Major | Marine Corps


Red tape and political difficulties between three services diminished Stamford's recommendation for the Medal of Honor to an award of the Silver Star for his heroism at the Chosin reservoir.  Beginning on November 27, 1950 Captain Stamford did not hesitate to fulfill the needs of not just the battalion he was attached to, but ultimately the entire 31st RCT during their most desperate hour.

Major General Harris, 1st Marine Air Wing commander, wrote to the 7th Division assistant commander Major General Hodes stating that Stamford "rated a top notch decoration and that it looked to me that it was pretty close to a Medal of Honor."  But by the time the recommendation processed from the Marine Corps through the Navy and to the Army, Headquarters, X Corps had a lengthy citation for a Silver Star, and so it was written.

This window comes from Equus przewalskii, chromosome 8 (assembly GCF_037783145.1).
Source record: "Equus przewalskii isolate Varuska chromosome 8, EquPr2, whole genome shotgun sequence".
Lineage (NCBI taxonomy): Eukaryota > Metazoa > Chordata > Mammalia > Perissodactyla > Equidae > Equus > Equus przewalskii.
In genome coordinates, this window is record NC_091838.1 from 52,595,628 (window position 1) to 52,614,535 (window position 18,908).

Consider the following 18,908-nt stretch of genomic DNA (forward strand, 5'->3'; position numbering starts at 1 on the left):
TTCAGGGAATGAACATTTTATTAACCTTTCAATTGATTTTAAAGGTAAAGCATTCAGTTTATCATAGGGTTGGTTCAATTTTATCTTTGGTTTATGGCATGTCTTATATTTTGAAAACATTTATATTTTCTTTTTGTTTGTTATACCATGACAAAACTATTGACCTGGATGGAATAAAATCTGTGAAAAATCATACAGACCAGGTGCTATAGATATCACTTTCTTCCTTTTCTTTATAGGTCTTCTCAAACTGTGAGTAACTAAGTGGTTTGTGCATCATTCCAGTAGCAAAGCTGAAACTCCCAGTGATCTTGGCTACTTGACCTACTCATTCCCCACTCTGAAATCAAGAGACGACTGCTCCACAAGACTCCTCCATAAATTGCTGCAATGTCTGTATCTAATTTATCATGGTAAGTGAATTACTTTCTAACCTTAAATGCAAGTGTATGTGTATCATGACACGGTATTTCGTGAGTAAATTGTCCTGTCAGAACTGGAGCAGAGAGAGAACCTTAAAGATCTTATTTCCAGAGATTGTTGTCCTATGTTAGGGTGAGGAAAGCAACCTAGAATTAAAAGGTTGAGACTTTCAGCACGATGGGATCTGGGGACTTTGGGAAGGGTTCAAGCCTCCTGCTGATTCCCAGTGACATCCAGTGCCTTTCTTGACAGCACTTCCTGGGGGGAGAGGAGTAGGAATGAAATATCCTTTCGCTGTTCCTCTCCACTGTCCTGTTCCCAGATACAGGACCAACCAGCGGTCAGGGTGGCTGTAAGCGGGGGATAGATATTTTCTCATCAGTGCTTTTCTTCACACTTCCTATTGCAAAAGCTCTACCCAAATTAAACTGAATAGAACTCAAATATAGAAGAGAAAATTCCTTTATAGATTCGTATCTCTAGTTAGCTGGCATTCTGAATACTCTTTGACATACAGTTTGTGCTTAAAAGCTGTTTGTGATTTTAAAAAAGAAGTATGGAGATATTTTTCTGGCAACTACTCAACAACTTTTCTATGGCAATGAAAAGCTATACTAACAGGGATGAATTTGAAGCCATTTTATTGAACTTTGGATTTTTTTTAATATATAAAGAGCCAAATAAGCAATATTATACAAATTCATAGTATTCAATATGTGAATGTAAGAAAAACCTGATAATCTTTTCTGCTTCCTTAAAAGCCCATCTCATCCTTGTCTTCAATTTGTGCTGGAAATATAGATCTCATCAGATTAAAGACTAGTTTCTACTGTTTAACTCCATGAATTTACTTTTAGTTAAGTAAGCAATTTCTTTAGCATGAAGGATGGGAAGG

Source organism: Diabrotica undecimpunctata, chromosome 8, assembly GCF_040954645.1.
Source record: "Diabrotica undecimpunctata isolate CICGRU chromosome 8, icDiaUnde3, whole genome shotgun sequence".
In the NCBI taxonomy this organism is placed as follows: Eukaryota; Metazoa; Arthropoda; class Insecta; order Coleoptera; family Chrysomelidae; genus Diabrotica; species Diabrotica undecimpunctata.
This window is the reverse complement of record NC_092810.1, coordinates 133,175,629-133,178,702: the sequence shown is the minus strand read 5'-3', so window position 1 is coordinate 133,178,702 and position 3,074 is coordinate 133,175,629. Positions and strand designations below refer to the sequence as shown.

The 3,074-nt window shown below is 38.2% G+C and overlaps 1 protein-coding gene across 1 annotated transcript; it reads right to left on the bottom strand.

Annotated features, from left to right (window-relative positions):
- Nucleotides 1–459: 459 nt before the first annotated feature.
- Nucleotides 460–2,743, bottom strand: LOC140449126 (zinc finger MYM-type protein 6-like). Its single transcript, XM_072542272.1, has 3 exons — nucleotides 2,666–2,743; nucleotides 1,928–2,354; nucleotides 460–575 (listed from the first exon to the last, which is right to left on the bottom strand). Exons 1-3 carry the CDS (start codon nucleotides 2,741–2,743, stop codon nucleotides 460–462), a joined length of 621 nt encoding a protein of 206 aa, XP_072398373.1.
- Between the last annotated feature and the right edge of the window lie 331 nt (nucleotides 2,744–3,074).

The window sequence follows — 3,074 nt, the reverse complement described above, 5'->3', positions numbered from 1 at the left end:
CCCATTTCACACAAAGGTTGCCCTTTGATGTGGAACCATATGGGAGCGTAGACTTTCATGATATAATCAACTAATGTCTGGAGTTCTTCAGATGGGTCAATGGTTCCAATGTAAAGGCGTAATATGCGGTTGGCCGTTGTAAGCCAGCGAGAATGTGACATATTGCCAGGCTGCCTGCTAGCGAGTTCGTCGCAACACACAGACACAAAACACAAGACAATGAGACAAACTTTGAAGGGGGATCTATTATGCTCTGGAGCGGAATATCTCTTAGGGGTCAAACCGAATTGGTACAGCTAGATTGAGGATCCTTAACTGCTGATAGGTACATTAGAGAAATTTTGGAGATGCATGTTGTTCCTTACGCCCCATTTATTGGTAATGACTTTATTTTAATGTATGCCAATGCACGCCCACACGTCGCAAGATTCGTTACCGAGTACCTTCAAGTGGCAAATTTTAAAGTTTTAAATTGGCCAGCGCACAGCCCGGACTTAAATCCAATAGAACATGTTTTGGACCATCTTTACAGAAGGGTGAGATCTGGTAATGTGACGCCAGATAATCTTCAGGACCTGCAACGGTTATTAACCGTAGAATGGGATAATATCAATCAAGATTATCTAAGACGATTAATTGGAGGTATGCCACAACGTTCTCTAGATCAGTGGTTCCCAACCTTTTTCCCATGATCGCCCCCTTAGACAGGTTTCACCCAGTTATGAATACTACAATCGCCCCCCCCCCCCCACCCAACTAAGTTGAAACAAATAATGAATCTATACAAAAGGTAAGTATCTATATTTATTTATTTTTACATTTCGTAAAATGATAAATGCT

Perhaps one reason is that any witnesses to endorse a higher award were all killed between the entrapment and the breakout.  Such was the case at the Chosin, and the issuance of awards was dramatically unbalanced between the east and west sides - not due to any lack of heroism, but because so many perished in the icy hills never to tell their story or that of others.

Despite his status as an aviator, Stamford did a little gravel crunching in Korea, as he referred to it.  After pioneering the Air Naval Gunfire Liaison Company (ANGLICO), the services saw the benefits of using these Tactical Air Control Parties beyond the beachhead, putting Stamford miles in country with his team attached to the 1st Battalion, 32d Infantry.

One of the few to survive the entrapment - one of fewer to make it through the breakout - Major Edward P. Stamford is one legendary Marine.